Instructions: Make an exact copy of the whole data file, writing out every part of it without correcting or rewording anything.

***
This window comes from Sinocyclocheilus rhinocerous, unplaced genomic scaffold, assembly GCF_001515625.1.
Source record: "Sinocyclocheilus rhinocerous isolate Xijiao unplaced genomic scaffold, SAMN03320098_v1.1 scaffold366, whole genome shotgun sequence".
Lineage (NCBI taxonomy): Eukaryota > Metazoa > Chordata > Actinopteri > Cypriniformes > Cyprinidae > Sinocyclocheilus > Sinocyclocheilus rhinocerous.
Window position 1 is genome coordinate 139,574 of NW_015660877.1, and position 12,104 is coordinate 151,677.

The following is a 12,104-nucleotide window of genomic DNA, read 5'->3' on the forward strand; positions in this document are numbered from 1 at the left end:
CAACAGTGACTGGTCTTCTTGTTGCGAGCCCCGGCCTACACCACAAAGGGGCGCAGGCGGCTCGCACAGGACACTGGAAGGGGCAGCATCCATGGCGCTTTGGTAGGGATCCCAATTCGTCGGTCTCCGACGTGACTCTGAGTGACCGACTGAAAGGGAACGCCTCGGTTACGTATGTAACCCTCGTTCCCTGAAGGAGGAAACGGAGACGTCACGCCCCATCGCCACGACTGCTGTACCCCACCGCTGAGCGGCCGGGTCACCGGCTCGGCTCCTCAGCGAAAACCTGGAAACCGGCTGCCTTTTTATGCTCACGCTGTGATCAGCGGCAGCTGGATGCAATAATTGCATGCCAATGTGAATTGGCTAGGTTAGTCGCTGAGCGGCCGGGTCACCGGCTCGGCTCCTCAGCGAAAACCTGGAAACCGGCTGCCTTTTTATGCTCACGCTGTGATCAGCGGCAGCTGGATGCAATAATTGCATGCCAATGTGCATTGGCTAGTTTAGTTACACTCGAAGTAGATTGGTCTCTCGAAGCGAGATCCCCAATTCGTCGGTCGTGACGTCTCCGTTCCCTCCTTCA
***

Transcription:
This window comes from Sinocyclocheilus rhinocerous, unplaced genomic scaffold, assembly GCF_001515625.1.
Source record: "Sinocyclocheilus rhinocerous isolate Xijiao unplaced genomic scaffold, SAMN03320098_v1.1 scaffold366, whole genome shotgun sequence".
Lineage (NCBI taxonomy): Eukaryota > Metazoa > Chordata > Actinopteri > Cypriniformes > Cyprinidae > Sinocyclocheilus > Sinocyclocheilus rhinocerous.
Window position 1 is genome coordinate 139,574 of NW_015660877.1, and position 12,104 is coordinate 151,677.

The following is a 12,104-nucleotide window of genomic DNA, read 5'->3' on the forward strand; positions in this document are numbered from 1 at the left end:
CAACAGTGACTGGTCTTCTTGTTGCGAGCCCCGGCCTACACCACAAAGGGGCGCAGGCGGCTCGCACAGGACACTGGAAGGGGCAGCATCCATGGCGCTTTGGTAGGGATCCCAATTCGTCGGTCTCCGACGTGACTCTGAGTGACCGACTGAAAGGGAACGCCTCGGTTACGTATGTAACCCTCGTTCCCTGAAGGAGGAAACGGAGACGTCACGCCCCATCGCCACGACTGCTGTACCCCACCGCTGAGCGGCCGGGTCACCGGCTCGGCTCCTCAGCGAAAACCTGGAAACCGGCTGCCTTTTTATGCTCACGCTGTGATCAGCGGCAGCTGGATGCAATAATTGCATGCCAATGTGAATTGGCTAGGTTAGTCGCTGAGCGGCCGGGTCACCGGCTCGGCTCCTCAGCGAAAACCTGGAAACCGGCTGCCTTTTTATGCTCACGCTGTGATCAGCGGCAGCTGGATGCAATAATTGCATGCCAATGTGCATTGGCTAGTTTAGTTACACTCGAAGTAGATTGGTCTCTCGAAGCGAGATCCCCAATTCGTCGGTCGTGACGTCTCCGTTCCCTCCTTCA